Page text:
Did you ever imagine what it would take to create a film festival? People, places and things must be managed, funds raised, and personalities navigated. The best festival programs include a diversity of cinematic voices.
In a case such as the Santa Fe Independent Film Festival, Artistic Director Jacques Paisner creates an artistic vision of the festival; his passion for film, creative experience and knowledge of emerging trends was used to guide the programming team in watching hundreds of movies, looking for outstanding voices and an overall theme to emerge.
During a sometimes-emotional introduction of the 2021 opening night film, Mr. Paisner expressed gratitude for the presence of so many fully vaccinated, masked film-viewers as well as filmmakers themselves. After eighteen months of isolation, the heartfelt welcome was like salve on a wound.
The theme of the 2021 Santa Fe Independent Film Festival, “An Uplifting of the Human Spirit” took on a restorative element in these unstable times. The Festival Program included a slate of five International Shorts from diverse countries such as Norway, Ghana, Canada, Turkey, and Romania with two strong themes emerging: courage, and yes, betrayal.
Nattrikken (Night Ride) from Director Eirik Tveiten (Norway)
On a cold Norwegian night in December, Ebba (Sigrid Kandal Husjord), a little person with an air of benevolent frustration, waits in the snow for a tram ride home from work. When the snarky tram driver refuses to let Ebba wait inside the parked, warm streetcar and leaves her out in the freezing cold, we know within seconds that Ebba isn’t going to let it go. “Usually in a Norwegian film that starts with a dark snowy night, a lone woman standing freezing, the next frame has to have a dead body,” says Janet Davidson, audience member and DGA Director, “But not “Nattrikken” a delightful, quirky, and I might add brilliantly cast, short film.”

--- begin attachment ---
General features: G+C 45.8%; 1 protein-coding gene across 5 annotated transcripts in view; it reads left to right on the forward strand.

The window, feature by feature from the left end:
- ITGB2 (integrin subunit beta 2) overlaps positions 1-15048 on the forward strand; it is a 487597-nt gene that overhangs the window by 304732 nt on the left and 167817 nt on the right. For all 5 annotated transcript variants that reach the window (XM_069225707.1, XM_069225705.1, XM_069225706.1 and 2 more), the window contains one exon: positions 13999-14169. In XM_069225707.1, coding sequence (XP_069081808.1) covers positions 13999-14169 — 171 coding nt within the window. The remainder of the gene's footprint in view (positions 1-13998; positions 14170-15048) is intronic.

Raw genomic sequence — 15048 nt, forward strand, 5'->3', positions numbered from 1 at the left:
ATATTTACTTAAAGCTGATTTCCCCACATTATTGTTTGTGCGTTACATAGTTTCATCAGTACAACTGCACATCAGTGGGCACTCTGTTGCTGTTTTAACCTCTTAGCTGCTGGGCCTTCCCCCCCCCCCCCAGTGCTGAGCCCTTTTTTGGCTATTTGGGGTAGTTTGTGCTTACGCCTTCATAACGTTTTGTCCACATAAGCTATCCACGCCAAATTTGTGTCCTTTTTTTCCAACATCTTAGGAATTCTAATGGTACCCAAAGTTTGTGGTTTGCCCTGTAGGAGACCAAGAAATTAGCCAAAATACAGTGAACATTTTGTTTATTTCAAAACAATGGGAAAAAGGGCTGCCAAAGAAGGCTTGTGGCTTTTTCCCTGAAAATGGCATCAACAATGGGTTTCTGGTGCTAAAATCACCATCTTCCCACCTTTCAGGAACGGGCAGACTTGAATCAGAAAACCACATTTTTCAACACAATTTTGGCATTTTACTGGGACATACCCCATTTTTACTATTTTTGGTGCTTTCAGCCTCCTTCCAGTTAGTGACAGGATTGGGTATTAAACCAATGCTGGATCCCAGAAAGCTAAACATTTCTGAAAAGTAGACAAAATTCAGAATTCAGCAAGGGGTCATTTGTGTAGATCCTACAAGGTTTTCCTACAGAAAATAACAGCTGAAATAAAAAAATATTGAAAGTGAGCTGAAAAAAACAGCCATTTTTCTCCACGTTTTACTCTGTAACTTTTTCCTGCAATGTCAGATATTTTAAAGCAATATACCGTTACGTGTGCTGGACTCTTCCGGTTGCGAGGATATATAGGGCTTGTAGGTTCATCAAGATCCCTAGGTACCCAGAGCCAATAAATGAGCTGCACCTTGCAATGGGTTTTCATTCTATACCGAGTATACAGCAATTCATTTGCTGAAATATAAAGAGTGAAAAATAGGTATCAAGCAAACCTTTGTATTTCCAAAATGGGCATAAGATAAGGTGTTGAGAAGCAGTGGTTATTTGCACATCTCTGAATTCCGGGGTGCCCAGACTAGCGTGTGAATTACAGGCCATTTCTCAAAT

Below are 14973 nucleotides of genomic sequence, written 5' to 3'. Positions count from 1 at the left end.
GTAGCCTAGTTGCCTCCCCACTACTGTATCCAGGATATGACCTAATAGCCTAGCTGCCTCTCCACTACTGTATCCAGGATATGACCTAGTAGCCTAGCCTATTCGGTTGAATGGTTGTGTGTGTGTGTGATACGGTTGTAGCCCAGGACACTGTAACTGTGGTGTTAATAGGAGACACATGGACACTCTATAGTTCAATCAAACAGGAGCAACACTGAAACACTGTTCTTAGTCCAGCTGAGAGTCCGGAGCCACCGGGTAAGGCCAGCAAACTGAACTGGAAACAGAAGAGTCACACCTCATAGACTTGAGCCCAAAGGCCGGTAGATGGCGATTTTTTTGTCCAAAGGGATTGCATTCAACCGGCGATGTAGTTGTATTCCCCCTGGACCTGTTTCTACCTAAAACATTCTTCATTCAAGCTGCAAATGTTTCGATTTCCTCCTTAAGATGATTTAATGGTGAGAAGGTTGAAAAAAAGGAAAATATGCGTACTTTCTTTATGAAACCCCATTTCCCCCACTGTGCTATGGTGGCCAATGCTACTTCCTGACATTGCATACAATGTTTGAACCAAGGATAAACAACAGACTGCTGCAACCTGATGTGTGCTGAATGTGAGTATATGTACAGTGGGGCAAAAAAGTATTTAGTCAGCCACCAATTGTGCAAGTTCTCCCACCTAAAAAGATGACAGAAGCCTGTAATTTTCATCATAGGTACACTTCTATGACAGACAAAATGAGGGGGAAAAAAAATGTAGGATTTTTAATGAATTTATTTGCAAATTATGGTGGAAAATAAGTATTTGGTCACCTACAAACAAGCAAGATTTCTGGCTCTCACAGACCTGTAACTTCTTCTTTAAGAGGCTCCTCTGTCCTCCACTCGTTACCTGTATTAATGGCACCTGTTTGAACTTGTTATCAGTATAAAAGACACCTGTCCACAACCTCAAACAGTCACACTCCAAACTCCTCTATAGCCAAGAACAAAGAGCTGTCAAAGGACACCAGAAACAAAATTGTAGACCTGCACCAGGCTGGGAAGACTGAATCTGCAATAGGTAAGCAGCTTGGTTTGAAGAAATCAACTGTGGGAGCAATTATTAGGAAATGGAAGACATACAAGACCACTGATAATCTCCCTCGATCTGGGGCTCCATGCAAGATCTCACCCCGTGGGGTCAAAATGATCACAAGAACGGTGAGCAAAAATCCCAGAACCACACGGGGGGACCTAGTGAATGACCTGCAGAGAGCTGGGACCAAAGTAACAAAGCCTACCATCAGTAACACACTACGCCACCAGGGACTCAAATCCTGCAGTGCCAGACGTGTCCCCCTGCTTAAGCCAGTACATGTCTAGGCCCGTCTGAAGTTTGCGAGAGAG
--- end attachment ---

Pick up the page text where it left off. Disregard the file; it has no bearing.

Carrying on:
With the conductor disappearing into a railyard office, Ebba summons her nerve and pries the tram doors open. Inside the train car, she seizes the opportunity to sit in the driver’s seat and comically presses dashboard buttons to see what they will do; one of them starts the train rolling.
Emma momentarily considers whether to let the Tram Conductor back on, but elects not to, presses one more timely-found button and the train takes off, down the tracks. Slightly giddy with her new-found power Ebba must decide at the next tram stop whether to let passengers on or pass them by. Courageously and hilariously, she slams on the brakes and lets Allan (Axel Barø Aasen) and a group of troublemakers board the trolley.
Troublemakers being what they are, they harass and beat-up Allan, who turns out to not be what he seems. Decision after hilarious decision, Ebba summons the nerve to overcome self-doubt. There are a few twists that gently explore the biases that many of us have towards those different than ourselves. In a post film interview, Ms. Davidson went on to say, “If you can find this gem, take the ride you will love it.”
Like the Ones I Used to Know, directed by Annie St-Pierre (Canada)